Ferass Sammoura first crossed paths with insecticides while playing soccer with his friends in the city streets of Lebanon. “I remember seeing big trucks with tanks spray a fog of insecticides throughout the streets,” Sammoura said. “When they finished, they told us it was ok to continue playing. So, we would wait for the fog to disappear and go back out to play.” For Sammoura, it was an introduction to what would later become his focus of study in the U.S.
“Knowing what I know now, I would’ve told myself to stay inside or far away from the fog. Unfortunately, for a lot of kids, these things are unavoidable and an afterthought,” said Sammoura. “The reality is that pesticides have a practical use and are needed to control pests, but the understanding behind their potential harms towards us in the long-term is not well understood.”
Today, Sammoura is a Ph.D. student focusing on Brain, Behavior and the Environment at the Robert Stempel College of Public Health & Social Work at Florida International University (FIU). When he’s not running community and student engagement activities as the vice president of the Environmental Health Student Association, he’s in Dr. Jason Richardson’s lab conducting research around the environmental impacts of insecticides—research that will soon get some exposure. Last month, Sammoura won a travel award to present his abstract titled DDT and its metabolite DDE increase levels of Amyloid Precursor Protein and secretion of Amyloid Beta at the Society of Toxicology’s Annual Meeting and ToxExpo in March 2022.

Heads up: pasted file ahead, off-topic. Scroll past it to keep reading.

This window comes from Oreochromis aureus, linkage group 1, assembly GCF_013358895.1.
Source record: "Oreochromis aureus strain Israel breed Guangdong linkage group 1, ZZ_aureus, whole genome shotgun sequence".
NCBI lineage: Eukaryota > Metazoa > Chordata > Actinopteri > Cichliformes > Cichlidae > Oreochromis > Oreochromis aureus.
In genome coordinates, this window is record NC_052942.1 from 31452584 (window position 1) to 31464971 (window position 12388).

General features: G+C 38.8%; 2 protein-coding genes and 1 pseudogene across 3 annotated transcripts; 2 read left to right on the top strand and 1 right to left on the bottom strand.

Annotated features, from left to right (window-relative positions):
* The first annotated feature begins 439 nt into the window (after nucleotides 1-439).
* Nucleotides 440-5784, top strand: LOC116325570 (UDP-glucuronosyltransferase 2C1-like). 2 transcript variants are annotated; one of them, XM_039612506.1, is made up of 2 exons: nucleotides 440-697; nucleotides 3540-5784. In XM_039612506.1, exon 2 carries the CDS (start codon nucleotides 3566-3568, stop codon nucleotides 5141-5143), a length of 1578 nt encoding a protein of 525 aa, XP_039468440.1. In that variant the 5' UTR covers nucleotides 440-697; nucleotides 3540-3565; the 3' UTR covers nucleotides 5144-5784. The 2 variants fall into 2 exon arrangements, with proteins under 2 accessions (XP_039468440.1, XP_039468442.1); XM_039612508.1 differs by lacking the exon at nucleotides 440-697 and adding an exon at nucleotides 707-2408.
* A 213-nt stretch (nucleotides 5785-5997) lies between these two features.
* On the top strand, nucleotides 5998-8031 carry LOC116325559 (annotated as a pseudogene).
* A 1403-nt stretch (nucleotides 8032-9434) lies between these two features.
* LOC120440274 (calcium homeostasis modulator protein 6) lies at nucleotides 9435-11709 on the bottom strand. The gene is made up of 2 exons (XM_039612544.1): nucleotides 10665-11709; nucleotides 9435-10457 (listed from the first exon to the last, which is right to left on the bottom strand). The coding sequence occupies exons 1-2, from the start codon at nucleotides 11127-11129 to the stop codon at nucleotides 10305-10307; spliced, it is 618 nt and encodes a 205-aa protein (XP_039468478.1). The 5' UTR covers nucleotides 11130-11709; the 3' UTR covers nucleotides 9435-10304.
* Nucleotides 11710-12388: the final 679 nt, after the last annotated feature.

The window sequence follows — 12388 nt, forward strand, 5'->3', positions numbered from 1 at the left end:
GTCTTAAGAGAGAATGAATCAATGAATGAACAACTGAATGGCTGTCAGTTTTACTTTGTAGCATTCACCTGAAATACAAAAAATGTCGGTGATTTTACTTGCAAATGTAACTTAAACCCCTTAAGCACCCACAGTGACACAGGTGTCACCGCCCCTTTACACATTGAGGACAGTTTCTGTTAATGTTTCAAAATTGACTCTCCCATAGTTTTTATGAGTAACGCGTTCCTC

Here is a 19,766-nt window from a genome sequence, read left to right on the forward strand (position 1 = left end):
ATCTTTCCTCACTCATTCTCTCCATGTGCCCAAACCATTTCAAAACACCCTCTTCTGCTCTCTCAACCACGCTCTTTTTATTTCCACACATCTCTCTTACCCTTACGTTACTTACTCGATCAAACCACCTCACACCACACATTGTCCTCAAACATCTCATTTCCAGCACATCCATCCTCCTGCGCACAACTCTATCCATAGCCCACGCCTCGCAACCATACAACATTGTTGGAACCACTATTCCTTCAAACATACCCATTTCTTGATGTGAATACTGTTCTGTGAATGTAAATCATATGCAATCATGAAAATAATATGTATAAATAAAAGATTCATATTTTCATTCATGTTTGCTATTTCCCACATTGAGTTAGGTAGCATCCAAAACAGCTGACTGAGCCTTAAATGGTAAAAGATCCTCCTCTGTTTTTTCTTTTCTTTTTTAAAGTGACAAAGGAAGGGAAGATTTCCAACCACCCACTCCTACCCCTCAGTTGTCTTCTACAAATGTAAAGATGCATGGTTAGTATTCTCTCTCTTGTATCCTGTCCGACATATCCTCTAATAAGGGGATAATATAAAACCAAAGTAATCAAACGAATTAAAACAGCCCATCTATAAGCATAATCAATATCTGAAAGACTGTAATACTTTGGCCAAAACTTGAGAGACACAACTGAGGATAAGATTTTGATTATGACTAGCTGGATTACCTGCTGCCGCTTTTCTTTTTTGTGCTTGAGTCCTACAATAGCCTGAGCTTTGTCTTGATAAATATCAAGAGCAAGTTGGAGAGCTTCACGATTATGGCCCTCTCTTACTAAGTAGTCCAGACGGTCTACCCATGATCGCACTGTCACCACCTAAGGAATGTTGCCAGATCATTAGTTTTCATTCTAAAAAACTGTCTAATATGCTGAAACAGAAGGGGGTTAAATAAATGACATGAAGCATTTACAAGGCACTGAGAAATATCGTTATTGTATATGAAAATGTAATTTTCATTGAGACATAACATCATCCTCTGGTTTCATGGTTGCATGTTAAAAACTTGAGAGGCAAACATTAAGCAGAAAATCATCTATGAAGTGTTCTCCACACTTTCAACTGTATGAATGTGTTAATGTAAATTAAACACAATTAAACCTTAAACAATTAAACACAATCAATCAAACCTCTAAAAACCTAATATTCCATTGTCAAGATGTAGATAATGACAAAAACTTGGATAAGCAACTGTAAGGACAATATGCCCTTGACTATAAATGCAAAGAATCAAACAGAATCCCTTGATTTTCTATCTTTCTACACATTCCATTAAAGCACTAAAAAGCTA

DDT is a synthetic insecticide that was extensively used through the 40s and 60s to combat insect-borne diseases like malaria and treat crop and livestock production. In 1972, the Environmental Protection Agency banned its general use in the U.S. due to its harmful environmental effects. Since then, the public health community has taken a closer look at DDT’s impacts on people and the environment. In 2014, Dr. Jason Richardson, professor and associate dean of research at Stempel College, published a study in Jama Neurology while he was at Rutgers University that presented evidence linking exposure to DDT with Alzheimer’s disease.
As a graduate assistant in Dr. Richardson’s lab, Sammoura has access to resources that help him further explore the links between the insecticide and the disease. “It’s a dynamic, critical-thinking type of lab. Dr. Richardson is very collaborative and likes to get input from everyone,” said Sammoura.
Under Dr. Richardson’s mentorship, Sammoura’s research explores how DDE, the metabolite of DDT, impacts the amyloid pathway, a hallmark of Alzheimer’s disease. “DDE has long been thought to be inactive and not to harm people,” said Sammoura. “What we’re finding is that at the very same, very low concentrations it can induce the same effects that DDT is doing.” Using mouse and cell models, Sammoura has found that DDE increases the levels of the Amyloid Precursor Protein, a protein found in healthy brains. When broken down, the protein can form amyloid-beta peptides which at abnormal amounts can turn into plaques that are associated with Alzheimer’s disease. These plaques in the brain are a global hallmark of the condition. “It’s just one piece of a very complicated puzzle,” he said.
Sammoura hopes that his research will help scientists better understand the effects of DDT and DDE exposure, and how it impacts different populations and genotypes. “It’s complex but the basics of what I’m doing is propelling us to that step.”